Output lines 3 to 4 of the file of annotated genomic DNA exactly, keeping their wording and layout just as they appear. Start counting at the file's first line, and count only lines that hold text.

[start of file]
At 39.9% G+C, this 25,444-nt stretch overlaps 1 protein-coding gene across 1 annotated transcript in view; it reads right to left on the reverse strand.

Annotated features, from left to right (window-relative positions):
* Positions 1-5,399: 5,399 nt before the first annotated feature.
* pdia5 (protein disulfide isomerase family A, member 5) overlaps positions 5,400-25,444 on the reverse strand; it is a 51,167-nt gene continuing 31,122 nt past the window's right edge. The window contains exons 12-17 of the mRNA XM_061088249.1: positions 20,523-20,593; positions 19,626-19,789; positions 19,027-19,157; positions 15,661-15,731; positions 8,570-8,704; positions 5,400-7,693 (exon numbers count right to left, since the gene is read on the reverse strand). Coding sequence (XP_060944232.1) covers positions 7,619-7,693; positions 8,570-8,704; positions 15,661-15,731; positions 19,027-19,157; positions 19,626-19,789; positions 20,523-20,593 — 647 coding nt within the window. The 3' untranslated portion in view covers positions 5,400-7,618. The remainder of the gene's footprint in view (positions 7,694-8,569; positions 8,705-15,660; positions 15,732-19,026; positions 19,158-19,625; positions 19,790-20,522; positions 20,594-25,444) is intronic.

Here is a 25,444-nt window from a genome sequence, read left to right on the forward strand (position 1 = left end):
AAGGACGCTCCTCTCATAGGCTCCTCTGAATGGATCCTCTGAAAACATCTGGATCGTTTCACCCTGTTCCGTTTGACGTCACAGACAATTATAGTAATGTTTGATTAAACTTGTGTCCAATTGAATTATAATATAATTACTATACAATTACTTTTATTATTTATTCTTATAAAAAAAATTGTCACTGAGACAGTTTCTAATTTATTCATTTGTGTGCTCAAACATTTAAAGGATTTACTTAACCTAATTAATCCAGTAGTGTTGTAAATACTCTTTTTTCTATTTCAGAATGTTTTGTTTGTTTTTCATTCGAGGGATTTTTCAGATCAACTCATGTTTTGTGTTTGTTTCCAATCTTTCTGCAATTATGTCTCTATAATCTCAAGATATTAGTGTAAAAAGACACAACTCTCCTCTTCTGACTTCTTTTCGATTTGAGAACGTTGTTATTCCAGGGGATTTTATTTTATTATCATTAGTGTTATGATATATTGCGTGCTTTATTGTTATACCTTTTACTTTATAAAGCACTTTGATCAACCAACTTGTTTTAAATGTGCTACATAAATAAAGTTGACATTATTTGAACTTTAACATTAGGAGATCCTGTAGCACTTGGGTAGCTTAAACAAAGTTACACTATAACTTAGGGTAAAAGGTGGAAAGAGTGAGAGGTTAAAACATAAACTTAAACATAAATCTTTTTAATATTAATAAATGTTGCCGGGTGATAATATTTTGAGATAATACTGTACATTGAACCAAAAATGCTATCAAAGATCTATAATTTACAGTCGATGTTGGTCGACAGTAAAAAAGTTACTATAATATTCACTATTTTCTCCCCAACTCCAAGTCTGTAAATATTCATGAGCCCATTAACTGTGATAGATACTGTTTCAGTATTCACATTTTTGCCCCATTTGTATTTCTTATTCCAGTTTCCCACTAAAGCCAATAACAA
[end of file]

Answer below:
* Positions 1-5,399: 5,399 nt before the first annotated feature.
* pdia5 (protein disulfide isomerase family A, member 5) overlaps positions 5,400-25,444 on the reverse strand; it is a 51,167-nt gene continuing 31,122 nt past the window's right edge. The window contains exons 12-17 of the mRNA XM_061088249.1: positions 20,523-20,593; positions 19,626-19,789; positions 19,027-19,157; positions 15,661-15,731; positions 8,570-8,704; positions 5,400-7,693 (exon numbers count right to left, since the gene is read on the reverse strand). Coding sequence (XP_060944232.1) covers positions 7,619-7,693; positions 8,570-8,704; positions 15,661-15,731; positions 19,027-19,157; positions 19,626-19,789; positions 20,523-20,593 — 647 coding nt within the window. The 3' untranslated portion in view covers positions 5,400-7,618. The remainder of the gene's footprint in view (positions 7,694-8,569; positions 8,705-15,660; positions 15,732-19,026; positions 19,158-19,625; positions 19,790-20,522; positions 20,594-25,444) is intronic.